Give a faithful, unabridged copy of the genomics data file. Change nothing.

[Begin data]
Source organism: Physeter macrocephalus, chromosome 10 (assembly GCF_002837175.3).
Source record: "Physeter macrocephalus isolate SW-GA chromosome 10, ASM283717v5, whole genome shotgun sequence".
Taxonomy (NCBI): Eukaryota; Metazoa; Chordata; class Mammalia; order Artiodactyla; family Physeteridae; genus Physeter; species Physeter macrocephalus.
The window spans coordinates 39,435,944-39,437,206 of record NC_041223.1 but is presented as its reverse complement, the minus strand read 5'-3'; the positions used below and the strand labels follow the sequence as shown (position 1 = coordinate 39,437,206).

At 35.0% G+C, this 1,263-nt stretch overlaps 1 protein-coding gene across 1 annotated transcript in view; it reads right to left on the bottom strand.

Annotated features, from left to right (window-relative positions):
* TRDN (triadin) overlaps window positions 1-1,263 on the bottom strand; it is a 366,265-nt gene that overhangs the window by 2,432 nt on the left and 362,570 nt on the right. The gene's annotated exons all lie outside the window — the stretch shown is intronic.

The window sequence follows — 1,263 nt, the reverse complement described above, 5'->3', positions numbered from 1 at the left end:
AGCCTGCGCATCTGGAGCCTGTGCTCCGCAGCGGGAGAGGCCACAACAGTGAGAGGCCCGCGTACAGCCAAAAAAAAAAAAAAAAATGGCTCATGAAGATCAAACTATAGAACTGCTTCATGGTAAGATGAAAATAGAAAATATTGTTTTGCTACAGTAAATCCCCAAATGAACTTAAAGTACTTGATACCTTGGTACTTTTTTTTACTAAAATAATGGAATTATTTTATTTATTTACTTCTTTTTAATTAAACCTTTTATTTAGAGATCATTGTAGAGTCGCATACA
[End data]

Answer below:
Source organism: Physeter macrocephalus, chromosome 10 (assembly GCF_002837175.3).
Source record: "Physeter macrocephalus isolate SW-GA chromosome 10, ASM283717v5, whole genome shotgun sequence".
Taxonomy (NCBI): Eukaryota; Metazoa; Chordata; class Mammalia; order Artiodactyla; family Physeteridae; genus Physeter; species Physeter macrocephalus.
The window spans coordinates 39,435,944-39,437,206 of record NC_041223.1 but is presented as its reverse complement, the minus strand read 5'-3'; the positions used below and the strand labels follow the sequence as shown (position 1 = coordinate 39,437,206).

At 35.0% G+C, this 1,263-nt stretch overlaps 1 protein-coding gene across 1 annotated transcript in view; it reads right to left on the bottom strand.

Annotated features, from left to right (window-relative positions):
* TRDN (triadin) overlaps window positions 1-1,263 on the bottom strand; it is a 366,265-nt gene that overhangs the window by 2,432 nt on the left and 362,570 nt on the right. The gene's annotated exons all lie outside the window — the stretch shown is intronic.

The window sequence follows — 1,263 nt, the reverse complement described above, 5'->3', positions numbered from 1 at the left end:
AGCCTGCGCATCTGGAGCCTGTGCTCCGCAGCGGGAGAGGCCACAACAGTGAGAGGCCCGCGTACAGCCAAAAAAAAAAAAAAAAATGGCTCATGAAGATCAAACTATAGAACTGCTTCATGGTAAGATGAAAATAGAAAATATTGTTTTGCTACAGTAAATCCCCAAATGAACTTAAAGTACTTGATACCTTGGTACTTTTTTTTACTAAAATAATGGAATTATTTTATTTATTTACTTCTTTTTAATTAAACCTTTTATTTAGAGATCATTGTAGAGTCGCATACA